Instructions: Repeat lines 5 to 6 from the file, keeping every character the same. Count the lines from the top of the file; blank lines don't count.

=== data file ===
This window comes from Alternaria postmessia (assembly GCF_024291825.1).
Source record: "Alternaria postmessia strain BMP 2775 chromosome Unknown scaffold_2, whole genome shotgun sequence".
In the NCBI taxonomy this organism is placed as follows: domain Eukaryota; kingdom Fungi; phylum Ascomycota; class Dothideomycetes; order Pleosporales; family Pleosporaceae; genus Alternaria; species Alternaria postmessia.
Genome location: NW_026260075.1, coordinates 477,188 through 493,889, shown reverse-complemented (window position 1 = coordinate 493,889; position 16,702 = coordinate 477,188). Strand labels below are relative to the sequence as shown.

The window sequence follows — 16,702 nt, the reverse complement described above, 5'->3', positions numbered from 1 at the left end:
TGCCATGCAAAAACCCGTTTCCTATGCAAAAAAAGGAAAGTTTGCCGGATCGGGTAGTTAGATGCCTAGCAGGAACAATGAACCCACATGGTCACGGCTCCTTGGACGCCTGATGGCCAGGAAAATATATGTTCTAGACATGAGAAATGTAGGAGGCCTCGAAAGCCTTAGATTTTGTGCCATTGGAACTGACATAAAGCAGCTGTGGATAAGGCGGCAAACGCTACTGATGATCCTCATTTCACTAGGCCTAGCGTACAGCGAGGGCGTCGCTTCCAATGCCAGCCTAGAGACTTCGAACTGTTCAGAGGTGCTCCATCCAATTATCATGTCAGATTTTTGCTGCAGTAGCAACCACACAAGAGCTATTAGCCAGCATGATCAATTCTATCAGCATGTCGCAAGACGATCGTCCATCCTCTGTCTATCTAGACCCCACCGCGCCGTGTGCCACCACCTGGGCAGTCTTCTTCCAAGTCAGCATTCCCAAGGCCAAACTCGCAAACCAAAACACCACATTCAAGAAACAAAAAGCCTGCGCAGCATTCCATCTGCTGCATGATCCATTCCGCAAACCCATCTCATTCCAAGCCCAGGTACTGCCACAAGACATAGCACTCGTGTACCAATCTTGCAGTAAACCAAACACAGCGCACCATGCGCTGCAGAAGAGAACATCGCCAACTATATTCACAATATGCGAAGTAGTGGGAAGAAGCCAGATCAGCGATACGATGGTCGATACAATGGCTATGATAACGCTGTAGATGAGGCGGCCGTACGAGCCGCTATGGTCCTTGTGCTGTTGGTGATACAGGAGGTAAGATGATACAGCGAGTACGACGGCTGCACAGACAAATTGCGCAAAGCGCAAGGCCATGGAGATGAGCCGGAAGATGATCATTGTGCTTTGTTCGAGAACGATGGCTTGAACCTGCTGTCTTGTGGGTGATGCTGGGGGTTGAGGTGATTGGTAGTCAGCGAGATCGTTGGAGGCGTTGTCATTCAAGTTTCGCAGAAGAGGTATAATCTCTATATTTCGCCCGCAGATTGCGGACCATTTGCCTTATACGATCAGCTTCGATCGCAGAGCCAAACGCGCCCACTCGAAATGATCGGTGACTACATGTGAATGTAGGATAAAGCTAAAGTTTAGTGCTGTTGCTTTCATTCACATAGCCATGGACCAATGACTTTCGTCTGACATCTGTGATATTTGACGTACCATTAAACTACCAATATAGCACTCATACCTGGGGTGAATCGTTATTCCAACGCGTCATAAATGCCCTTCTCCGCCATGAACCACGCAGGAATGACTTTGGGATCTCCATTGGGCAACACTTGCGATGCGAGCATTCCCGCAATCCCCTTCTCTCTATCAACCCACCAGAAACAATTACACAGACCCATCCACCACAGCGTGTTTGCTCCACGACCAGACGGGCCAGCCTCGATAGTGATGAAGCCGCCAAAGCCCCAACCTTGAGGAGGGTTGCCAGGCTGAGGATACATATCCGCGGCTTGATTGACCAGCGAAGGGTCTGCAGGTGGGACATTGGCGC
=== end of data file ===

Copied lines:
The window sequence follows — 16,702 nt, the reverse complement described above, 5'->3', positions numbered from 1 at the left end:
TGCCATGCAAAAACCCGTTTCCTATGCAAAAAAAGGAAAGTTTGCCGGATCGGGTAGTTAGATGCCTAGCAGGAACAATGAACCCACATGGTCACGGCTCCTTGGACGCCTGATGGCCAGGAAAATATATGTTCTAGACATGAGAAATGTAGGAGGCCTCGAAAGCCTTAGATTTTGTGCCATTGGAACTGACATAAAGCAGCTGTGGATAAGGCGGCAAACGCTACTGATGATCCTCATTTCACTAGGCCTAGCGTACAGCGAGGGCGTCGCTTCCAATGCCAGCCTAGAGACTTCGAACTGTTCAGAGGTGCTCCATCCAATTATCATGTCAGATTTTTGCTGCAGTAGCAACCACACAAGAGCTATTAGCCAGCATGATCAATTCTATCAGCATGTCGCAAGACGATCGTCCATCCTCTGTCTATCTAGACCCCACCGCGCCGTGTGCCACCACCTGGGCAGTCTTCTTCCAAGTCAGCATTCCCAAGGCCAAACTCGCAAACCAAAACACCACATTCAAGAAACAAAAAGCCTGCGCAGCATTCCATCTGCTGCATGATCCATTCCGCAAACCCATCTCATTCCAAGCCCAGGTACTGCCACAAGACATAGCACTCGTGTACCAATCTTGCAGTAAACCAAACACAGCGCACCATGCGCTGCAGAAGAGAACATCGCCAACTATATTCACAATATGCGAAGTAGTGGGAAGAAGCCAGATCAGCGATACGATGGTCGATACAATGGCTATGATAACGCTGTAGATGAGGCGGCCGTACGAGCCGCTATGGTCCTTGTGCTGTTGGTGATACAGGAGGTAAGATGATACAGCGAGTACGACGGCTGCACAGACAAATTGCGCAAAGCGCAAGGCCATGGAGATGAGCCGGAAGATGATCATTGTGCTTTGTTCGAGAACGATGGCTTGAACCTGCTGTCTTGTGGGTGATGCTGGGGGTTGAGGTGATTGGTAGTCAGCGAGATCGTTGGAGGCGTTGTCATTCAAGTTTCGCAGAAGAGGTATAATCTCTATATTTCGCCCGCAGATTGCGGACCATTTGCCTTATACGATCAGCTTCGATCGCAGAGCCAAACGCGCCCACTCGAAATGATCGGTGACTACATGTGAATGTAGGATAAAGCTAAAGTTTAGTGCTGTTGCTTTCATTCACATAGCCATGGACCAATGACTTTCGTCTGACATCTGTGATATTTGACGTACCATTAAACTACCAATATAGCACTCATACCTGGGGTGAATCGTTATTCCAACGCGTCATAAATGCCCTTCTCCGCCATGAACCACGCAGGAATGACTTTGGGATCTCCATTGGGCAACACTTGCGATGCGAGCATTCCCGCAATCCCCTTCTCTCTATCAACCCACCAGAAACAATTACACAGACCCATCCACCACAGCGTGTTTGCTCCACGACCAGACGGGCCAGCCTCGATAGTGATGAAGCCGCCAAAGCCCCAACCTTGAGGAGGGTTGCCAGGCTGAGGATACATATCCGCGGCTTGATTGACCAGCGAAGGGTCTGCAGGTGGGACATTGGCGC